That's Fronkensteen to You
The Frankenstein family tree isn't as complicated as you'd expect it to be. At the top, as far as we've traced back, is Baron Beauvort von Frankenstein. He's the crusty skeleton at the beginning of the movie who won't let go of the box he's holding, even though he's a crusty skeleton. His son is Victor Frankenstein. You may have heard of him. He had either a son or daughter, we're not sure (probably a son since the Frankenstein name went on), and that brings us to Frederick Frankenstein (Gene Wilder); protagonist of this film and grandson of the second-most infamous mad scientist in history. (Top honors go to Dr. Jekyll, if only because many people still think "Frankenstein" is the name of the monster and not the scientist.)
Frederick Frankenstein is a pretty braggy, self-described "brilliant surgeon" who doesn't want anything to do with his grandfather's illicit legacy. Imagine if your grandfather did something crazy, like reanimate a corpse or marry a goat, and in about six seconds it's all over the Internet. Would you want to be associated with that person?
Probably not. Especially if you think you're extremely awesome in your own right.
So Frederick tells everyone his last name is pronounced "Fronkensteen." But the apple doesn't fall far from the crazy tree. Hints are sprinkled throughout that it's Frederick's fate to follow in his father's footschtops. From his early scientific conversation about reflexive impulses (and how we're not aware of them) to the dream he has after inheriting the family castle, we can see what's coming:
FREDERICK: Don't give me that! I don't believe in fate! And I won't say it. All right, you win. You win. I give. I'll say it. I'll say it. I'll say it. Destiny! Destiny! No escaping that for me! Destiny! Destiny!
In this family, lightning does strike twice.
Frederick finds his grandfather's journal, successfully reanimates a monster, wholeheartedly embraces his family's crazy ideals/hairstyle, and finally declares that is name is in fact "Frankenstein," as we all usually pronounce it.
Like Father Like Monster
Frederick Frankenstein's transformation into mad scientist surprises no one. What is surprising though, is the way he treats the monster after he creates it.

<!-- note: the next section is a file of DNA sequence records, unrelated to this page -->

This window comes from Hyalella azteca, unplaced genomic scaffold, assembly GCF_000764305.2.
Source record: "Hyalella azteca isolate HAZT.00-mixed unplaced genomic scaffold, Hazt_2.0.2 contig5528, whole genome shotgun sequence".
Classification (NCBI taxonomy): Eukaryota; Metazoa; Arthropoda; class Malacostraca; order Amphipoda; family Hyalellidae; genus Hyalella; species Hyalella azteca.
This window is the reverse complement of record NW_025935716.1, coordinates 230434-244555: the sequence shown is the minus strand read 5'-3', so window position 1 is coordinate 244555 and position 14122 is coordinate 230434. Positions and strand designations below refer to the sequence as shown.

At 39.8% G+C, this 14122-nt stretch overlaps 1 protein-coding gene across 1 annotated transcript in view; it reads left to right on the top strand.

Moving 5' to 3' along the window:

We like to compare the literary Victor Frankenstein to a deadbeat dad (or even a mean mommie dearest) but Frederick's the exact opposite. He's actually nice to the creature, doing what all good mothers do to their sons—lie to them. He tells the monster,
FREDERICK: You're a good-looking fellow, do you know that? People laugh at you. People hate you. But why do they hate you? Because they are jealous! Look at that boyish face. Look at that sweet smile. Do you want to talk about physical strength? Do you want to talk about sheer muscle? Do you want to talk about the Olympian ideal?
Frederick teaches the monster how to walk, talk, and even dance as well as a 7-foot tall stitched-together creature can do either. At this point, Frederick's a little more Dance Moms than Mother of the Year, though. He forces to monster to perform a song-and-dance routine, and yells at him on stage when an exploding lightbulb frightens him;
FREDERICK [to MONSTER]:Are you trying to make me look like a fool?
But when the monster finally returns to the castle and climbs its stone walls, Frankenstein insists that no one help him:
FREDERICK: Don't touch him. He wants to do it by himself. You can do it! You can do it! Please, my creation!
And the monster does. He does his crazy man-mommy proud.
Fancy literary people like to argue that the original doctor's sin (the one from Shelley's Frankenstein) isn't creating the monster, but abandoning it. Since Young Frankenstein is a comedy, we can see Wilder's Doctor setting that straight by refusing to abandon his creation. Neat, eh?
What I Did for Love
Out of concern for his creation and his devotion to science, Frederick hooks himself up to a kind of brain-transfer device and becomes somewhat of a monster himself. While the monster becomes articulate and more human, the doctor becomes a little more primitive. But what now he lacks in brains, he makes up in...size. That schwanstucker, you know. So we now realize that this film has been a meditation on what makes us really human, the nature of the soul, and what's truly important in life.
Naaaah. It's just a farce.